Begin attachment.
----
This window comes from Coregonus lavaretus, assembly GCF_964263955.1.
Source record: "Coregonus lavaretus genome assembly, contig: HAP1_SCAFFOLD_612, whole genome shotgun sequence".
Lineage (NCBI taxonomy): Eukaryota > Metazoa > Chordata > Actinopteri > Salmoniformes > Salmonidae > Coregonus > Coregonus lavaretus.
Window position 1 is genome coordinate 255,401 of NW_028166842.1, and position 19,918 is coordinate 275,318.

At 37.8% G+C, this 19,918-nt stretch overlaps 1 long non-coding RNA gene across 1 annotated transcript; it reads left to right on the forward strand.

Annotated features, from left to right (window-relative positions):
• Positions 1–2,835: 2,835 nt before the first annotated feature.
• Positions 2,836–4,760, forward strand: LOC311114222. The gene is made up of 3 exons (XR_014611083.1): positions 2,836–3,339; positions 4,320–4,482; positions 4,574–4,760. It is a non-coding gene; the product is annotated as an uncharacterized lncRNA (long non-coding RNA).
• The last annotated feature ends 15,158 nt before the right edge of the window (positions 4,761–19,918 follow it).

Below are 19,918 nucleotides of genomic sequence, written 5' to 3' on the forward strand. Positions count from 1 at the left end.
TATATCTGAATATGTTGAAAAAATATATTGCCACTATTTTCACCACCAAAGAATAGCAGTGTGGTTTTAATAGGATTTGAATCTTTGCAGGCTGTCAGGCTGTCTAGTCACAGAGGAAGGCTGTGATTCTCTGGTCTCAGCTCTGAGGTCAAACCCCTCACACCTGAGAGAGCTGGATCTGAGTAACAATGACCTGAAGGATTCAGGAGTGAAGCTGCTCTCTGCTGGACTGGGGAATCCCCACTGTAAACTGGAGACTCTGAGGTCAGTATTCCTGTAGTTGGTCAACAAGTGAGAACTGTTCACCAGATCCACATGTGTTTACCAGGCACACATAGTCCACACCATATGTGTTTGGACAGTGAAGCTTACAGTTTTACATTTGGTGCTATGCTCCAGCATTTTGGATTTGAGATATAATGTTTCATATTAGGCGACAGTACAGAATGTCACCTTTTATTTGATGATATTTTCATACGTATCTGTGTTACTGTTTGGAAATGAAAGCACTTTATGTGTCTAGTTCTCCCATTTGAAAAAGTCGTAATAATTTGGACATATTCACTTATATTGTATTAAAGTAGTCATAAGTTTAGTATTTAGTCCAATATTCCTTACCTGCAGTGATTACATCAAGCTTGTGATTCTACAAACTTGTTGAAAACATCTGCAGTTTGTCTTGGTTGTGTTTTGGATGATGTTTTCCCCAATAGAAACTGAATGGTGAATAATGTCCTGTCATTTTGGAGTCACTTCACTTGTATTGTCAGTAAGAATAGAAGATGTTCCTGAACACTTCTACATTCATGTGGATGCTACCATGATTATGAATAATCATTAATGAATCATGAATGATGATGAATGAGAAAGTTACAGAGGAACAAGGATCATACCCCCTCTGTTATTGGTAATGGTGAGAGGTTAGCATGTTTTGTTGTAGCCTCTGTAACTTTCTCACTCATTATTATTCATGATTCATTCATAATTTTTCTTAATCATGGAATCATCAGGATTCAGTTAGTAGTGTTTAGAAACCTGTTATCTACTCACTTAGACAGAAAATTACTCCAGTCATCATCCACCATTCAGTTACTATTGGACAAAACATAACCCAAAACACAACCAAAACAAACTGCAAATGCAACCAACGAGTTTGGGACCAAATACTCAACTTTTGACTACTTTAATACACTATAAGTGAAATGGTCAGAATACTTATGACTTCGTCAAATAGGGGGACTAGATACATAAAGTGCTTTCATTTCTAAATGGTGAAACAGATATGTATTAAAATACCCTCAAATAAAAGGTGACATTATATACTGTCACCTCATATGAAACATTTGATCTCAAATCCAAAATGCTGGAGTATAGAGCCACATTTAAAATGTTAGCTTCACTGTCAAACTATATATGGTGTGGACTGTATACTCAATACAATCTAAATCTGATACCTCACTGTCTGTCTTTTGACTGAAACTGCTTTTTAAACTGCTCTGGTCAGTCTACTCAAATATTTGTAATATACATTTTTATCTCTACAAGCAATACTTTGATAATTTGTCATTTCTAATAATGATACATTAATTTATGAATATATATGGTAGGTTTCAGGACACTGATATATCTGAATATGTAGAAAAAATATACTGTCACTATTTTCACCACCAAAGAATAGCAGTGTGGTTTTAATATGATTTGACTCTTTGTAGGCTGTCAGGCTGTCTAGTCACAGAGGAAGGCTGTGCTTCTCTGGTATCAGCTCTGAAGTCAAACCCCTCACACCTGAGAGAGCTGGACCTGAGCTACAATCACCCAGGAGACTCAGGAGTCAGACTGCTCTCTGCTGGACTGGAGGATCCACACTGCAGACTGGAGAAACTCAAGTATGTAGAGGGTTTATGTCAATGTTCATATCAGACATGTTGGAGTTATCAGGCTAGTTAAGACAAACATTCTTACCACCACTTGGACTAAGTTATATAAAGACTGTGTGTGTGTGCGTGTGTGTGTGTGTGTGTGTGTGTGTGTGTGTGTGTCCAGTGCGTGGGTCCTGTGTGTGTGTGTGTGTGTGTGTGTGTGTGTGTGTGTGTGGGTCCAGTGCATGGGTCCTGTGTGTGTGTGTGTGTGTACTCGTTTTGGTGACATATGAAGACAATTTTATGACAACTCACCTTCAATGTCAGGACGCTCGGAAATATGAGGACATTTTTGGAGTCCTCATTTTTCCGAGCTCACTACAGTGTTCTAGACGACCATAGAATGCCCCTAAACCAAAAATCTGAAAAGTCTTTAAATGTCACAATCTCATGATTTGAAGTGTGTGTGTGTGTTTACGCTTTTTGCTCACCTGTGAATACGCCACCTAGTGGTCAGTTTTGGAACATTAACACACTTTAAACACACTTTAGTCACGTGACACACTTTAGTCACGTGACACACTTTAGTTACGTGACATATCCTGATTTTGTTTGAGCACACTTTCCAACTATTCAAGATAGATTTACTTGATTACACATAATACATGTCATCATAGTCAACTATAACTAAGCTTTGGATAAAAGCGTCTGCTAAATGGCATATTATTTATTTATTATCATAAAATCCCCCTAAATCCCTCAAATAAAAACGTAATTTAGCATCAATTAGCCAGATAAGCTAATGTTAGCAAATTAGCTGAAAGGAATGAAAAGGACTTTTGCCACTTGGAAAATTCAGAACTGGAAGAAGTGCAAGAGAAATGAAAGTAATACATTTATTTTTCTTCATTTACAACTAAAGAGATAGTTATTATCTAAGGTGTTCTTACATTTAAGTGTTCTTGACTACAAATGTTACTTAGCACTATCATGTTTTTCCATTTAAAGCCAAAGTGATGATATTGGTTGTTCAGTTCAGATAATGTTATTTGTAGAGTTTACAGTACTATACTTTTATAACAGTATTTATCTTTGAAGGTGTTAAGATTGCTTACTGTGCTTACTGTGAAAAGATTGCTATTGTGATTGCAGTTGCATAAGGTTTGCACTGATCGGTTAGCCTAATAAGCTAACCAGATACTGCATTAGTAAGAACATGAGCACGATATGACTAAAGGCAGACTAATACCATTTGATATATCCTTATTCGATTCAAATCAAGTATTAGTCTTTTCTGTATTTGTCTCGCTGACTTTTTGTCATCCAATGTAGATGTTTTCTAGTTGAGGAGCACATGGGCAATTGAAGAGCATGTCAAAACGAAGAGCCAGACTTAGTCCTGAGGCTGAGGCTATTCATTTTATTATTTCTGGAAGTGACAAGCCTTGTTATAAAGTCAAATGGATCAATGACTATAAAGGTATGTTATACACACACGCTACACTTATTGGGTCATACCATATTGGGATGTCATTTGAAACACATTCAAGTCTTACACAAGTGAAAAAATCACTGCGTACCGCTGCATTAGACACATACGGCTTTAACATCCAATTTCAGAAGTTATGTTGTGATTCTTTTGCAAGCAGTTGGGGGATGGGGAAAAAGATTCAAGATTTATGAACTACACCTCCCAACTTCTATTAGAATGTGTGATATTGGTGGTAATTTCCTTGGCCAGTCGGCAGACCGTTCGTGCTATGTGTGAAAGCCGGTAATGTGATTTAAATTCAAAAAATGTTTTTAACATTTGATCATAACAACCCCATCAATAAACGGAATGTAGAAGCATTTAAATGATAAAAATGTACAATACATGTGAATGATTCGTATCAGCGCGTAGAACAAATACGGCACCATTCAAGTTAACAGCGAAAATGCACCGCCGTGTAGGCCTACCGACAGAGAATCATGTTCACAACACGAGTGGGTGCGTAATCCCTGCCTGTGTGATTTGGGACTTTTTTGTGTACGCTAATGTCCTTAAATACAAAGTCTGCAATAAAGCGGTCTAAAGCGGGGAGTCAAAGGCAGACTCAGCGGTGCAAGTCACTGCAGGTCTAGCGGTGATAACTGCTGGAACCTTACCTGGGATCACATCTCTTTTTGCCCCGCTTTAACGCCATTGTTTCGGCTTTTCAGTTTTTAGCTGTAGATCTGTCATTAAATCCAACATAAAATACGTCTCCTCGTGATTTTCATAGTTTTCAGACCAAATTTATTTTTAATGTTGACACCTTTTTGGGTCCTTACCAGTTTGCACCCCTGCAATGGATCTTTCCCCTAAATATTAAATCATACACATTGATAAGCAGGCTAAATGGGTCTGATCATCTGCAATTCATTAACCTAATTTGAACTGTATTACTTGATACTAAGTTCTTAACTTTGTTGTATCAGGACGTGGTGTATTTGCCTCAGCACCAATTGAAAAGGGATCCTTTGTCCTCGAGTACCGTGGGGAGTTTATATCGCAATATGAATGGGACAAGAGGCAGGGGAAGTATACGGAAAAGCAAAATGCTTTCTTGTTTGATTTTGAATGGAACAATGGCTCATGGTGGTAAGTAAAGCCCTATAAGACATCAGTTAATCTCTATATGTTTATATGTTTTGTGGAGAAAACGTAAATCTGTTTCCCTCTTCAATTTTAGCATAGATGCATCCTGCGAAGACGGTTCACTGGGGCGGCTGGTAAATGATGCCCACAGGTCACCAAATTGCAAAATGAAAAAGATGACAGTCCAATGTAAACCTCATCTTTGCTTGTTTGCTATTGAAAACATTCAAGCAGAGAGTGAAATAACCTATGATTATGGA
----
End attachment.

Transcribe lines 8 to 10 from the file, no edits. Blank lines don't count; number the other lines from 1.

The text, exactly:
• Positions 2,836–4,760, forward strand: LOC311114222. The gene is made up of 3 exons (XR_014611083.1): positions 2,836–3,339; positions 4,320–4,482; positions 4,574–4,760. It is a non-coding gene; the product is annotated as an uncharacterized lncRNA (long non-coding RNA).
• The last annotated feature ends 15,158 nt before the right edge of the window (positions 4,761–19,918 follow it).

Below are 19,918 nucleotides of genomic sequence, written 5' to 3' on the forward strand. Positions count from 1 at the left end.